Your MB sounds great - and a lot like mine, actually.
I love the way you talk about the whole family. I can see why they appreciate you, because you sound like a great nanny who's very invested in the children.

I am in awe of your ability to be professional with the same family for five years. I have been with my current family for five months, and I hope and wish I can stay here for five years and see the changes in the family, see the boys grow up and I hope and wish I will be able to keep it professional like you do. It must've been amazing to see the youngest grow up like that.

jemimak said...

Thanks for writing this. It is very real. There are upsets in any relationship. We put our feet in our mouth. We misinterpret things. But as long as we apologize and keep things calm and cool, things are good. All I took away from reading this is

ridiculous said...

It was not well written there are in incredible amount of grammatical errors.

The writer jumps all over in the story telling.

MB sounds like the type who is nice on the surface, but extremely passive aggressive.

I'm glad you are happy , OP.

But don't you think it a bit silly to quit your career when this job ends because you " love" this family so much?

That's bizarre to me.

You seem like a great nanny, and it would be unfortunate for a great nanny to leave the field at approximately at 35 years of age because she "loved" a family too much.

Nanny S said...

Ridiculous- what's your problem?!

MB stood out as a classy woman, able to admit her mistakes and have forward communication regarding the luggage comment. Many people would have become embarrassed at their own comment when they realized how it sounded, but not have apologized. Maybe mumbled an "oh sorry" at best.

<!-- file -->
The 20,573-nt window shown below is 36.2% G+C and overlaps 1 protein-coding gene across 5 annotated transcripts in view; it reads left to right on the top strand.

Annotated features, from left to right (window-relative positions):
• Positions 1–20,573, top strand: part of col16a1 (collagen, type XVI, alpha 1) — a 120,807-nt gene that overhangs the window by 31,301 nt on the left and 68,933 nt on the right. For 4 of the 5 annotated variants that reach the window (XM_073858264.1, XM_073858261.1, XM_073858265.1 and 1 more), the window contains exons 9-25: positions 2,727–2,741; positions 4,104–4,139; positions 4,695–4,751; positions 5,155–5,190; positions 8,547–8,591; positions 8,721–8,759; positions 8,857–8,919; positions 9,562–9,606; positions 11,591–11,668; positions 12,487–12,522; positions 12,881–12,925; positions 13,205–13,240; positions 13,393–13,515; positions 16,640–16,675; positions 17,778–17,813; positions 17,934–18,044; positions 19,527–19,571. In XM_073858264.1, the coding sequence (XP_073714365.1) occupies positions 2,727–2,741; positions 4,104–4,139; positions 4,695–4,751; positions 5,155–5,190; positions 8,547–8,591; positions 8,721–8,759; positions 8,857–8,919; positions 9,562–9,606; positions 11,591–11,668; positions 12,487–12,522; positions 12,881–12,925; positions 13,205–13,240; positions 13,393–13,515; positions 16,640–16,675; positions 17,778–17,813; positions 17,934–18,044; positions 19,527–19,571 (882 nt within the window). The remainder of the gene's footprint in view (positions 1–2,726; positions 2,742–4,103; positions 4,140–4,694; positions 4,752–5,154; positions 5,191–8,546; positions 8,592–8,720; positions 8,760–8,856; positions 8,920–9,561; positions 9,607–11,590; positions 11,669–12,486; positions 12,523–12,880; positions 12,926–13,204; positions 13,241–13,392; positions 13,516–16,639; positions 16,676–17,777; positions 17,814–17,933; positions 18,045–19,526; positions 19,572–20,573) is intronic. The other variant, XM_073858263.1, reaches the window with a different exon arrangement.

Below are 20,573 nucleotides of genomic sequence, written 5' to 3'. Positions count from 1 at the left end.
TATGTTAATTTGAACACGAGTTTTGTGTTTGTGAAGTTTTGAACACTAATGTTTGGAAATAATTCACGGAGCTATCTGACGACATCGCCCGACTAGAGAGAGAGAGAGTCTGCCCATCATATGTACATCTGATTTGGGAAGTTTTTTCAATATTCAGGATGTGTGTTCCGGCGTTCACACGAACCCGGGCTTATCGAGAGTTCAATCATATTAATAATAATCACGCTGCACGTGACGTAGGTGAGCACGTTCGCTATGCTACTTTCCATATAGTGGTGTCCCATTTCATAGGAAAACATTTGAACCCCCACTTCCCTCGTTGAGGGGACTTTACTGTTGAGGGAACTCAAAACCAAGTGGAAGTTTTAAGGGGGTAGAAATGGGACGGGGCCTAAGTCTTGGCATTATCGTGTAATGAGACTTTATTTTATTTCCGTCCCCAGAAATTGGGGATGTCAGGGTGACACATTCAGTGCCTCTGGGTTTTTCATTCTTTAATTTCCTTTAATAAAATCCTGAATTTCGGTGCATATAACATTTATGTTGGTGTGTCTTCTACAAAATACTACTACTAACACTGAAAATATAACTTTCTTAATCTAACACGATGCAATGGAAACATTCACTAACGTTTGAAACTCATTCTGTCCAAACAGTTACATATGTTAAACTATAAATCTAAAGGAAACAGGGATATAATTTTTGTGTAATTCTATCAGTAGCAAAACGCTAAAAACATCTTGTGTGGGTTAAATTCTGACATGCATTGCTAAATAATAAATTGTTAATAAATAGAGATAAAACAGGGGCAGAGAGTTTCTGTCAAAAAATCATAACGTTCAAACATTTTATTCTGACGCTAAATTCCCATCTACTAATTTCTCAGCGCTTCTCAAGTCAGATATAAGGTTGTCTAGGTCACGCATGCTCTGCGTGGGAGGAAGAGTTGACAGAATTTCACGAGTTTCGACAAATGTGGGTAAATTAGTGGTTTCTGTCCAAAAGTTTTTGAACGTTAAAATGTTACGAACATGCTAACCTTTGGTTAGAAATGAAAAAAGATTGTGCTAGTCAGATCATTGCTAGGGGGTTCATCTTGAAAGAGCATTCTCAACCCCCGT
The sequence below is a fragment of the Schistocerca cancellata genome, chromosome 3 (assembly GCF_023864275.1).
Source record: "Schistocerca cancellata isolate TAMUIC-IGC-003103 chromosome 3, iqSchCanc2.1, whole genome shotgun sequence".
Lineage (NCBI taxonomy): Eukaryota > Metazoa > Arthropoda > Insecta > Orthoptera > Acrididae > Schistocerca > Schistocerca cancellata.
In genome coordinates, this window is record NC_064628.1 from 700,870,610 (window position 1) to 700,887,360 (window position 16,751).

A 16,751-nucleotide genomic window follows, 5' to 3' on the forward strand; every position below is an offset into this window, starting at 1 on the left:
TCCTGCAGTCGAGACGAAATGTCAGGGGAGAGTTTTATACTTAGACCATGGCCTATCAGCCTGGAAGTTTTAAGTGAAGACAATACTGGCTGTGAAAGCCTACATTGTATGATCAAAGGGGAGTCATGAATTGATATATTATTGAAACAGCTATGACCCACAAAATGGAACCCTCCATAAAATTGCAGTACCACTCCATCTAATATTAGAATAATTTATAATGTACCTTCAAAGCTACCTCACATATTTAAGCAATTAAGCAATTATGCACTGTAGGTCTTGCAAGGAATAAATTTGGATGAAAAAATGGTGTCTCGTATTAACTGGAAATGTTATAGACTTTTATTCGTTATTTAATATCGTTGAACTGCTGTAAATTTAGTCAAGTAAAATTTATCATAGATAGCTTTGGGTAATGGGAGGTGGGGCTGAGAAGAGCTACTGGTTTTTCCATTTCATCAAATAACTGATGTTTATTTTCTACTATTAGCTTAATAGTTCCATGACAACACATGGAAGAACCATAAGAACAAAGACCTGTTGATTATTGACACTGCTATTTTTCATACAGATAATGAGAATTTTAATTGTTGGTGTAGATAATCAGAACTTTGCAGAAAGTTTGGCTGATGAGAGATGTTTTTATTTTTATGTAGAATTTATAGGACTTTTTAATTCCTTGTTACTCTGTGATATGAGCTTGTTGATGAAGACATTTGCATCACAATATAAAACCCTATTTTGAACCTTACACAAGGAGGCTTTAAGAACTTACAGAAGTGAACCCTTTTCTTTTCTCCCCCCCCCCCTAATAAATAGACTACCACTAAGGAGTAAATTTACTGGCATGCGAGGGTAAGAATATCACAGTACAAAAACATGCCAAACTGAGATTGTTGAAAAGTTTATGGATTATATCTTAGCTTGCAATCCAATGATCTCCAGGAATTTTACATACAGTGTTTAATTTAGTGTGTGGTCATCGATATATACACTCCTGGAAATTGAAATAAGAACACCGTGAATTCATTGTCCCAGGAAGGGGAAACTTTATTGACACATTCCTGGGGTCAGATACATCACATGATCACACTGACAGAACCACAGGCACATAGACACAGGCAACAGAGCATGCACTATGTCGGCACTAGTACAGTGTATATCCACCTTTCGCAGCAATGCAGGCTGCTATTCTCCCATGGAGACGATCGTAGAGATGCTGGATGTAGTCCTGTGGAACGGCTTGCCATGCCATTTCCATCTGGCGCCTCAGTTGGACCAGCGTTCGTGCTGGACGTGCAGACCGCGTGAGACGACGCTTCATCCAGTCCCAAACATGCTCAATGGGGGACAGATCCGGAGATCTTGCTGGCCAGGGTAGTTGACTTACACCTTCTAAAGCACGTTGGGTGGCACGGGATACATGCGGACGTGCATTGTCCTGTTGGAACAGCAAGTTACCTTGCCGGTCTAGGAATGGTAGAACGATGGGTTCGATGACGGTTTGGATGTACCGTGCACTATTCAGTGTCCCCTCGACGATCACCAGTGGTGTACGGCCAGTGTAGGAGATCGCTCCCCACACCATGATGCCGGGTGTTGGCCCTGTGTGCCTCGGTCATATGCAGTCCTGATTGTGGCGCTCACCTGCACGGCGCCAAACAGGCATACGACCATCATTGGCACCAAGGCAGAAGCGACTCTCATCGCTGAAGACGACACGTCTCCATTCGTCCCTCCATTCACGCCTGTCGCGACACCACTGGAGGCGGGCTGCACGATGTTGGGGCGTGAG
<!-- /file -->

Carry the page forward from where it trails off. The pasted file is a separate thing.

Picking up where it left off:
OP, thanks for writing this. I've often wondered how the relationships are supposed to evolve. I am taking my first full time job and sometimes worry that I could become too entangled in the family, since I will be spending so much time with them.

If you don't mind me asking, how do you plan on making a career switch? As someone who does not want to be a career nanny, I worry I could be stuck because it is the only experience I have in addition to my BA.

Thanks for writing!

Bethany said...

I'm glad you found a family you are happy with and they seem to be very happy with you.

More importantly the respect and consideration seems to go both ways, that is hard to find as a nanny.

I can relate to the OP feeling like she could never get close to another family.
My heart always breaks a little when the position comes to an end. That doesn't mean I'm weird.

I too have thought I could never bond with another charge or another MB/DB
But some how there is always enough love for the next and the next.

OP, I'm assuming you will be very young still when this position ends what are your plans for your next career?

Bethany said...

@Nanny S some good ways to get experience for the field you want to get into is by volunteering and taking classes related to that field.

You can make connections to people in that field and stay updated on current trends.

redrosebeetle said...

OP: Thank you for sharing your story. It's nice to see a that a job can survive vacations.

Just remember, though. To paraphrase the Family Circus cartoon, the love in your heart doesn't divide, it multiplies.